Communicating with Bad Service

bad serviceBJ’s Optical customer service leaves much to be desired – at least the store in my neck of the woods does.  I recently went in to purchase a pair of glasses and the 2 salesclerks working at that time were merrily chatting away with each other and I was the only customer.  So I approached the desk to ask a question, and it was all they could do to break their conversation to answer.  They apparently view the customer as an interruption, not as a paycheck.  They figured I would buy or not buy, but it really didn’t matter to them at all.  The job entailed simply showing up as enough; there’s no requirement or incentive to be nice.

So ‘Kellie’ went through the motions of ordering my glasses, with zero extra effort expended.  At this point I have little faith that they were ordered correctly and I was rather sorry to spend my money there.  While I could have chosen to leave and shop elsewhere on principle, that day (every day) I was short on time and the product was adequate with a decent price.  So there you have it – a stuck consumer who just puts up with sub-par service and the company gains my business anyway.  That latter is really sad.

When bad service is completely unprovoked, it saddens me greatly that this is such a common scenario in too many places.  The attitude exhibited is clearly, ‘this is just a job and I really don’t care’.  Plus when the management partakes (yes, sadly one of them was the manager) it’s hopeless to register a complaint.  Big companies like BJ’s Optical with hundreds of locations are too big to care about local service.  It’s simply about numbers, not faces – bottom line results primarily based on pricing and selection.  There’s no concern that the buyer walks away with an icky feeling.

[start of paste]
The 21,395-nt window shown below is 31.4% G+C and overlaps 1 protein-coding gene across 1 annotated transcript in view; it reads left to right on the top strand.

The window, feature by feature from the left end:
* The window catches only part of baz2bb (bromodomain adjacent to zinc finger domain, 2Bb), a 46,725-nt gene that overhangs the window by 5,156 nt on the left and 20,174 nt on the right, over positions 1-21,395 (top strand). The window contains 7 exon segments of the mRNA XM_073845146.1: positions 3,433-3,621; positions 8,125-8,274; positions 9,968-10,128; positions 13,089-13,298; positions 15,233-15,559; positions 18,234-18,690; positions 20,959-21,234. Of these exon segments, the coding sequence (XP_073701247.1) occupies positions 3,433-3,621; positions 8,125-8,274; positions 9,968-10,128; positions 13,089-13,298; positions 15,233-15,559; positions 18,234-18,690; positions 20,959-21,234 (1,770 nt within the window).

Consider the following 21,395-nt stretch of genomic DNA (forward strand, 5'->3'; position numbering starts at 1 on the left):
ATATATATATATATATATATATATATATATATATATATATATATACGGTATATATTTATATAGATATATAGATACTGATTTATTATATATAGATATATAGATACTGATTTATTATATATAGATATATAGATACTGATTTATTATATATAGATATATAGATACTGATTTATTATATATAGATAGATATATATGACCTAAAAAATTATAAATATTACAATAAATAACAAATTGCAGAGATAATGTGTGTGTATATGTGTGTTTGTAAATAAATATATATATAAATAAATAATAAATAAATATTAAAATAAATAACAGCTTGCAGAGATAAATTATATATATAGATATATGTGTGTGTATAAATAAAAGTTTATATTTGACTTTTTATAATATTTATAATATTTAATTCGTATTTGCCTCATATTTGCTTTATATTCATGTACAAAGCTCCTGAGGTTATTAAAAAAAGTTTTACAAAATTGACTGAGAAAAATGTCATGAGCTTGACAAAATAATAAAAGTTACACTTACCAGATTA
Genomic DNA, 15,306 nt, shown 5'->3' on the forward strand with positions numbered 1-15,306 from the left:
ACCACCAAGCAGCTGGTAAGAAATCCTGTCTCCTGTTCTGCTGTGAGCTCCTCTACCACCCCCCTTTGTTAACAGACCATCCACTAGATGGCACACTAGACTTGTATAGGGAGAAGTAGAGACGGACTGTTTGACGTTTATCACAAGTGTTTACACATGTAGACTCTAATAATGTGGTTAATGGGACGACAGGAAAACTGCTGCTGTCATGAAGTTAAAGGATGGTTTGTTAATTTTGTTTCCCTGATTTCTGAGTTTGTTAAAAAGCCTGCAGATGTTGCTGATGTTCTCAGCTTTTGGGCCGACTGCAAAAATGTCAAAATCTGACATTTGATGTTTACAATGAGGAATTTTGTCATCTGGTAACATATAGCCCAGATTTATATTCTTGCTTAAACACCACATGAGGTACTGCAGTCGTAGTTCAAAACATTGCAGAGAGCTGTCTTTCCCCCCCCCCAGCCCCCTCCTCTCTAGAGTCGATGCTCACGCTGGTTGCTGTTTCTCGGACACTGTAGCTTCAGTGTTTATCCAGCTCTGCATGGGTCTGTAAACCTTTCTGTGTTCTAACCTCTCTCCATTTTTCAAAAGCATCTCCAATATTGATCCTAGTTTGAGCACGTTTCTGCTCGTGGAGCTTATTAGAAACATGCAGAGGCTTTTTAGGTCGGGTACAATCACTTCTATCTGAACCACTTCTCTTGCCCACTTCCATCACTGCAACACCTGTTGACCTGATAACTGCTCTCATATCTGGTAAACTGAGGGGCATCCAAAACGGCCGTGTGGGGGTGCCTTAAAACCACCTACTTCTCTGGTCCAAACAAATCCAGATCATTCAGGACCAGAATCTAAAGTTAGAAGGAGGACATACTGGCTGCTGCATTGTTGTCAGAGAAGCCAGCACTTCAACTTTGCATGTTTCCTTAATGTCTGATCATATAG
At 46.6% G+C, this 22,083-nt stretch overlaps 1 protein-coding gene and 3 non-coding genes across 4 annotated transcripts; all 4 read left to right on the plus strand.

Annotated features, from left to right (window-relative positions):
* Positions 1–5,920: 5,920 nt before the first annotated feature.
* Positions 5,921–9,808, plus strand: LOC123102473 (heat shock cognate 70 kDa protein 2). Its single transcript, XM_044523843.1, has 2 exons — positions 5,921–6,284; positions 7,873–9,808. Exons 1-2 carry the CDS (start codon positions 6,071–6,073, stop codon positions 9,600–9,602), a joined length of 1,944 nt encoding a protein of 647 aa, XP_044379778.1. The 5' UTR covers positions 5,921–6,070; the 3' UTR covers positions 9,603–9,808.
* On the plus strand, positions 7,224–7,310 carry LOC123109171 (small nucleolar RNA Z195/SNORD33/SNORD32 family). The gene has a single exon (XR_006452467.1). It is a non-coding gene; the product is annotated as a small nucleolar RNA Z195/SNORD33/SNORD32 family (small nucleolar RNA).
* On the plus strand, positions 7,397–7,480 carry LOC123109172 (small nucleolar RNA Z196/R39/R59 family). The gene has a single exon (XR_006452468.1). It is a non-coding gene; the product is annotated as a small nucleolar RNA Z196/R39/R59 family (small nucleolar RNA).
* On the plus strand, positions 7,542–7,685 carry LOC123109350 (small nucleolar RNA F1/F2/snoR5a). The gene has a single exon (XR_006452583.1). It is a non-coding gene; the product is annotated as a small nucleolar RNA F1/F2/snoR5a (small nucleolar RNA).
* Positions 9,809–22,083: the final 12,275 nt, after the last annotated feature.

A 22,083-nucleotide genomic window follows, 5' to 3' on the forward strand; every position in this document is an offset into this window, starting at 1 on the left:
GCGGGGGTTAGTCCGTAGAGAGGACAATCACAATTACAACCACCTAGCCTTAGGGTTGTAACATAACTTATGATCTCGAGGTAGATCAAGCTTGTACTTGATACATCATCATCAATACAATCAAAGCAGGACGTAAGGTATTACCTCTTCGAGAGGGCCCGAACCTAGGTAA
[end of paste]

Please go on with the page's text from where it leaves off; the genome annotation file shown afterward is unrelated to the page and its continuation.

The cliché about bad service – the salesgirl snapping gum and doing her nails on the job – is not far off the mark these days.  The culture of large companies created the cliché and allows it to continue, even as the consumer moves away from retail stores.  If the sales staff is going to be terrible anyway, you might as well move to fully impersonal and save time, gas, and a buck by shopping online.  And the message these large companies with a culture of allowing poor customer service communicates to consumers is that the customer is not important.  Certainly not important enough to bother to interrupt your side conversation.

While Wal-Mart has its own issues around working conditions and not buying in the US, at least the culture at Wal-Mart is friendly!

COMMUNICATION TAKEAWAY:  Branding is certainly impacted when companies allow their front line workers to communicate that bad service is not simply acceptable but is the norm.  When these businesses get the sale anyway due to lack of enough product competition, or pervasiveness of this malaise at other retailers, then there is little hope that a cure will happen anytime soon.  As the bricks and mortar sales environment continues to negatively change with cutbacks, I certainly miss the good old days (not that long ago) when good service was standard.  

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